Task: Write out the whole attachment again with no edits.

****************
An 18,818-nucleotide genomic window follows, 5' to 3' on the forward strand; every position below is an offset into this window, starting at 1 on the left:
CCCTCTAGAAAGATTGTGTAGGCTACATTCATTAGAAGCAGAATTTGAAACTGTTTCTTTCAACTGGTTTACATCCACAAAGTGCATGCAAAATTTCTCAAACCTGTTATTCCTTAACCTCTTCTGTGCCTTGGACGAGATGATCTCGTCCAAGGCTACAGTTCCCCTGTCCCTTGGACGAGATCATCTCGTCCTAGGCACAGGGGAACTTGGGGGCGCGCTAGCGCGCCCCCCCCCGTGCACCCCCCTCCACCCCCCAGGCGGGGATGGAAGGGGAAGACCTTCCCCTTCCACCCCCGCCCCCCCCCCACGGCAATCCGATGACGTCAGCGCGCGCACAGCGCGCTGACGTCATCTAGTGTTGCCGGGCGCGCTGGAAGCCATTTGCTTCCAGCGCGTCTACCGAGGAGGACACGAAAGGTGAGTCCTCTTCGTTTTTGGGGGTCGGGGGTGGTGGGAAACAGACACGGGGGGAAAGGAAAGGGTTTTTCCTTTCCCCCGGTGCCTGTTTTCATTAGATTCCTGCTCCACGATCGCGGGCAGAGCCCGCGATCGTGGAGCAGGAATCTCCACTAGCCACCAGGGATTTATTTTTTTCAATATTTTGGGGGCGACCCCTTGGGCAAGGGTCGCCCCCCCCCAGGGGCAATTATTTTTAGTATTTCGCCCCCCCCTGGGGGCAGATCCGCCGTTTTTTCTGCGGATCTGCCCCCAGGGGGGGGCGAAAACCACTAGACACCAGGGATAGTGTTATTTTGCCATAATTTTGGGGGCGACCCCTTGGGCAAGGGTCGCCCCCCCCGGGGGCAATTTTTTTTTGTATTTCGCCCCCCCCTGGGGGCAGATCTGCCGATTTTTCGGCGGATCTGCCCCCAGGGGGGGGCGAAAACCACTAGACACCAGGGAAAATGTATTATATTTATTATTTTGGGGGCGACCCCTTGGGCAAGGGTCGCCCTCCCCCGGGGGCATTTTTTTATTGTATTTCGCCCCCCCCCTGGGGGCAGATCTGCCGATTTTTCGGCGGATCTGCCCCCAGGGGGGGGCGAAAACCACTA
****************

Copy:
An 18,818-nucleotide genomic window follows, 5' to 3' on the forward strand; every position below is an offset into this window, starting at 1 on the left:
CCCTCTAGAAAGATTGTGTAGGCTACATTCATTAGAAGCAGAATTTGAAACTGTTTCTTTCAACTGGTTTACATCCACAAAGTGCATGCAAAATTTCTCAAACCTGTTATTCCTTAACCTCTTCTGTGCCTTGGACGAGATGATCTCGTCCAAGGCTACAGTTCCCCTGTCCCTTGGACGAGATCATCTCGTCCTAGGCACAGGGGAACTTGGGGGCGCGCTAGCGCGCCCCCCCCCGTGCACCCCCCTCCACCCCCCAGGCGGGGATGGAAGGGGAAGACCTTCCCCTTCCACCCCCGCCCCCCCCCCACGGCAATCCGATGACGTCAGCGCGCGCACAGCGCGCTGACGTCATCTAGTGTTGCCGGGCGCGCTGGAAGCCATTTGCTTCCAGCGCGTCTACCGAGGAGGACACGAAAGGTGAGTCCTCTTCGTTTTTGGGGGTCGGGGGTGGTGGGAAACAGACACGGGGGGAAAGGAAAGGGTTTTTCCTTTCCCCCGGTGCCTGTTTTCATTAGATTCCTGCTCCACGATCGCGGGCAGAGCCCGCGATCGTGGAGCAGGAATCTCCACTAGCCACCAGGGATTTATTTTTTTCAATATTTTGGGGGCGACCCCTTGGGCAAGGGTCGCCCCCCCCCAGGGGCAATTATTTTTAGTATTTCGCCCCCCCCTGGGGGCAGATCCGCCGTTTTTTCTGCGGATCTGCCCCCAGGGGGGGGCGAAAACCACTAGACACCAGGGATAGTGTTATTTTGCCATAATTTTGGGGGCGACCCCTTGGGCAAGGGTCGCCCCCCCCGGGGGCAATTTTTTTTTGTATTTCGCCCCCCCCTGGGGGCAGATCTGCCGATTTTTCGGCGGATCTGCCCCCAGGGGGGGGCGAAAACCACTAGACACCAGGGAAAATGTATTATATTTATTATTTTGGGGGCGACCCCTTGGGCAAGGGTCGCCCTCCCCCGGGGGCATTTTTTTATTGTATTTCGCCCCCCCCCTGGGGGCAGATCTGCCGATTTTTCGGCGGATCTGCCCCCAGGGGGGGGCGAAAACCACTA